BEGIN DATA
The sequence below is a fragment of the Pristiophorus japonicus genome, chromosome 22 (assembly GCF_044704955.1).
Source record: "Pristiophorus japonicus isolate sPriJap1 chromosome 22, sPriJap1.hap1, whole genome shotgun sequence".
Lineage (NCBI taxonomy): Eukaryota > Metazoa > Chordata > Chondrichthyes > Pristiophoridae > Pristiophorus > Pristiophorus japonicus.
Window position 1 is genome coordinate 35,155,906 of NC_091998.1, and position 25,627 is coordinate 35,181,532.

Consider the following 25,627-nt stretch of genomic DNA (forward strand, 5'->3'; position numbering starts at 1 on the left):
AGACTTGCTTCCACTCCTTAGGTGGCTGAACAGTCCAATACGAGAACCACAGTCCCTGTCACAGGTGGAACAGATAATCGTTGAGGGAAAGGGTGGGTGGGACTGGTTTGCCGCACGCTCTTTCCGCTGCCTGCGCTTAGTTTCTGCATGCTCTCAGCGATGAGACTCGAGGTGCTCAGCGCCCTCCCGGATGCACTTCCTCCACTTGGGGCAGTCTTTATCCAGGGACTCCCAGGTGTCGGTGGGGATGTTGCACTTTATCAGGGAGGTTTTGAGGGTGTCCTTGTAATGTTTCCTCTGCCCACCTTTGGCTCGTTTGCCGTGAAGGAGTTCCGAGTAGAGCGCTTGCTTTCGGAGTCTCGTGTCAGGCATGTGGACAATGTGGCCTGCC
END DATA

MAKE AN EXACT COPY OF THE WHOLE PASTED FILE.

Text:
The sequence below is a fragment of the Pristiophorus japonicus genome, chromosome 22 (assembly GCF_044704955.1).
Source record: "Pristiophorus japonicus isolate sPriJap1 chromosome 22, sPriJap1.hap1, whole genome shotgun sequence".
Lineage (NCBI taxonomy): Eukaryota > Metazoa > Chordata > Chondrichthyes > Pristiophoridae > Pristiophorus > Pristiophorus japonicus.
Window position 1 is genome coordinate 35,155,906 of NC_091998.1, and position 25,627 is coordinate 35,181,532.

Consider the following 25,627-nt stretch of genomic DNA (forward strand, 5'->3'; position numbering starts at 1 on the left):
AGACTTGCTTCCACTCCTTAGGTGGCTGAACAGTCCAATACGAGAACCACAGTCCCTGTCACAGGTGGAACAGATAATCGTTGAGGGAAAGGGTGGGTGGGACTGGTTTGCCGCACGCTCTTTCCGCTGCCTGCGCTTAGTTTCTGCATGCTCTCAGCGATGAGACTCGAGGTGCTCAGCGCCCTCCCGGATGCACTTCCTCCACTTGGGGCAGTCTTTATCCAGGGACTCCCAGGTGTCGGTGGGGATGTTGCACTTTATCAGGGAGGTTTTGAGGGTGTCCTTGTAATGTTTCCTCTGCCCACCTTTGGCTCGTTTGCCGTGAAGGAGTTCCGAGTAGAGCGCTTGCTTTCGGAGTCTCGTGTCAGGCATGTGGACAATGTGGCCTGCC